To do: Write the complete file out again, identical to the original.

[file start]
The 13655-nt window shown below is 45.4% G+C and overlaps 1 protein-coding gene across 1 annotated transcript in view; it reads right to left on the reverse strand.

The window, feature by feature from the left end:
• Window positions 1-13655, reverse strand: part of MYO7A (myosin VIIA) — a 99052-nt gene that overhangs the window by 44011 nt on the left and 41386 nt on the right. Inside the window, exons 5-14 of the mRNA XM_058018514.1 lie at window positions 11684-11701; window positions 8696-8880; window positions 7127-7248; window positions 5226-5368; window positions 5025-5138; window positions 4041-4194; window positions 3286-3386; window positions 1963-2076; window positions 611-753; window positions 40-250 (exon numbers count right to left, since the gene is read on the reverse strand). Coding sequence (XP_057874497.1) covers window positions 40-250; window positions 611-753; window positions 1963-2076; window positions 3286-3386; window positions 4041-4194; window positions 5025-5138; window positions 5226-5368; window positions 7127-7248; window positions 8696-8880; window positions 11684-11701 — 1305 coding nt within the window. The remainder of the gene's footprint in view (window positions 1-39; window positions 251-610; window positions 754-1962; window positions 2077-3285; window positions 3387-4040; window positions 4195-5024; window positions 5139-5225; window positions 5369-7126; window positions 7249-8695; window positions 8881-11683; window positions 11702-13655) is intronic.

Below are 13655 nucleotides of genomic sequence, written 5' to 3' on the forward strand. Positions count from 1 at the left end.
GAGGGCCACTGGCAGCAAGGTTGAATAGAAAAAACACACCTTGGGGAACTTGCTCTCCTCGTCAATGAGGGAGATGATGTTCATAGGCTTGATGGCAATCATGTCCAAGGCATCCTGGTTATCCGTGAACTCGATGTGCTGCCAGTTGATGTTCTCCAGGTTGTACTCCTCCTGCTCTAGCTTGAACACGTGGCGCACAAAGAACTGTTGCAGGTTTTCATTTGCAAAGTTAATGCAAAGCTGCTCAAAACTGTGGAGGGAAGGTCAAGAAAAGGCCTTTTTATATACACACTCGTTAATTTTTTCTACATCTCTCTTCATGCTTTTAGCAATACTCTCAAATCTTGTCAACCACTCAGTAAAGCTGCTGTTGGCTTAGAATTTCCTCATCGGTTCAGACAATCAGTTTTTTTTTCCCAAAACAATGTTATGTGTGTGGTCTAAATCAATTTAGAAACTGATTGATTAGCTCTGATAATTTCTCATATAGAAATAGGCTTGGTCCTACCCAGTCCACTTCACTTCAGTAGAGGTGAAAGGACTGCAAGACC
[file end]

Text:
The 13655-nt window shown below is 45.4% G+C and overlaps 1 protein-coding gene across 1 annotated transcript in view; it reads right to left on the reverse strand.

The window, feature by feature from the left end:
• Window positions 1-13655, reverse strand: part of MYO7A (myosin VIIA) — a 99052-nt gene that overhangs the window by 44011 nt on the left and 41386 nt on the right. Inside the window, exons 5-14 of the mRNA XM_058018514.1 lie at window positions 11684-11701; window positions 8696-8880; window positions 7127-7248; window positions 5226-5368; window positions 5025-5138; window positions 4041-4194; window positions 3286-3386; window positions 1963-2076; window positions 611-753; window positions 40-250 (exon numbers count right to left, since the gene is read on the reverse strand). Coding sequence (XP_057874497.1) covers window positions 40-250; window positions 611-753; window positions 1963-2076; window positions 3286-3386; window positions 4041-4194; window positions 5025-5138; window positions 5226-5368; window positions 7127-7248; window positions 8696-8880; window positions 11684-11701 — 1305 coding nt within the window. The remainder of the gene's footprint in view (window positions 1-39; window positions 251-610; window positions 754-1962; window positions 2077-3285; window positions 3387-4040; window positions 4195-5024; window positions 5139-5225; window positions 5369-7126; window positions 7249-8695; window positions 8881-11683; window positions 11702-13655) is intronic.

Below are 13655 nucleotides of genomic sequence, written 5' to 3' on the forward strand. Positions count from 1 at the left end.
GAGGGCCACTGGCAGCAAGGTTGAATAGAAAAAACACACCTTGGGGAACTTGCTCTCCTCGTCAATGAGGGAGATGATGTTCATAGGCTTGATGGCAATCATGTCCAAGGCATCCTGGTTATCCGTGAACTCGATGTGCTGCCAGTTGATGTTCTCCAGGTTGTACTCCTCCTGCTCTAGCTTGAACACGTGGCGCACAAAGAACTGTTGCAGGTTTTCATTTGCAAAGTTAATGCAAAGCTGCTCAAAACTGTGGAGGGAAGGTCAAGAAAAGGCCTTTTTATATACACACTCGTTAATTTTTTCTACATCTCTCTTCATGCTTTTAGCAATACTCTCAAATCTTGTCAACCACTCAGTAAAGCTGCTGTTGGCTTAGAATTTCCTCATCGGTTCAGACAATCAGTTTTTTTTTCCCAAAACAATGTTATGTGTGTGGTCTAAATCAATTTAGAAACTGATTGATTAGCTCTGATAATTTCTCATATAGAAATAGGCTTGGTCCTACCCAGTCCACTTCACTTCAGTAGAGGTGAAAGGACTGCAAGACC